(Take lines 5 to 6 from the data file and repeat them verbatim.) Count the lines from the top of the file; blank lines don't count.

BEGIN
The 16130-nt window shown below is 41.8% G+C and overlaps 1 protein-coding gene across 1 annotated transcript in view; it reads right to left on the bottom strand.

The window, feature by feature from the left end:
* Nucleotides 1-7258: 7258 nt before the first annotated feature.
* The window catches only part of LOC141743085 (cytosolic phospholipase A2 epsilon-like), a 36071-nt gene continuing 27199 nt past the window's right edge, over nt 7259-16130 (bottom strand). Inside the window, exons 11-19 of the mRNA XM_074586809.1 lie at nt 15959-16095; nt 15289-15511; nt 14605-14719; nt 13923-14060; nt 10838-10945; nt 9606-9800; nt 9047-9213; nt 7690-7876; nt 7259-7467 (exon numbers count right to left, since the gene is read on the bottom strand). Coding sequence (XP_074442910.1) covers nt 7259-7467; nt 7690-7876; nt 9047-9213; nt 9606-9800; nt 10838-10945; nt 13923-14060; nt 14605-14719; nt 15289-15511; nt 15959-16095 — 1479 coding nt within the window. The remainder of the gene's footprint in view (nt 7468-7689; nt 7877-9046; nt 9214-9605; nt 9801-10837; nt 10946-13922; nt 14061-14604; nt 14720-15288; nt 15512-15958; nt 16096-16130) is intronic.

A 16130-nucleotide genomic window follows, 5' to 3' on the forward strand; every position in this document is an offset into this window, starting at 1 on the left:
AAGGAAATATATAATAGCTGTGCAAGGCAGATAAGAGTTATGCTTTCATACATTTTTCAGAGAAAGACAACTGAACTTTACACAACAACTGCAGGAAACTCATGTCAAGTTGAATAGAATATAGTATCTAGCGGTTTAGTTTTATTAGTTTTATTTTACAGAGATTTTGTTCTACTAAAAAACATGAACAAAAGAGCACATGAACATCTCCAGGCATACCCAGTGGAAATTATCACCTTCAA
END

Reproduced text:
A 16130-nucleotide genomic window follows, 5' to 3' on the forward strand; every position in this document is an offset into this window, starting at 1 on the left:
AAGGAAATATATAATAGCTGTGCAAGGCAGATAAGAGTTATGCTTTCATACATTTTTCAGAGAAAGACAACTGAACTTTACACAACAACTGCAGGAAACTCATGTCAAGTTGAATAGAATATAGTATCTAGCGGTTTAGTTTTATTAGTTTTATTTTACAGAGATTTTGTTCTACTAAAAAACATGAACAAAAGAGCACATGAACATCTCCAGGCATACCCAGTGGAAATTATCACCTTCAA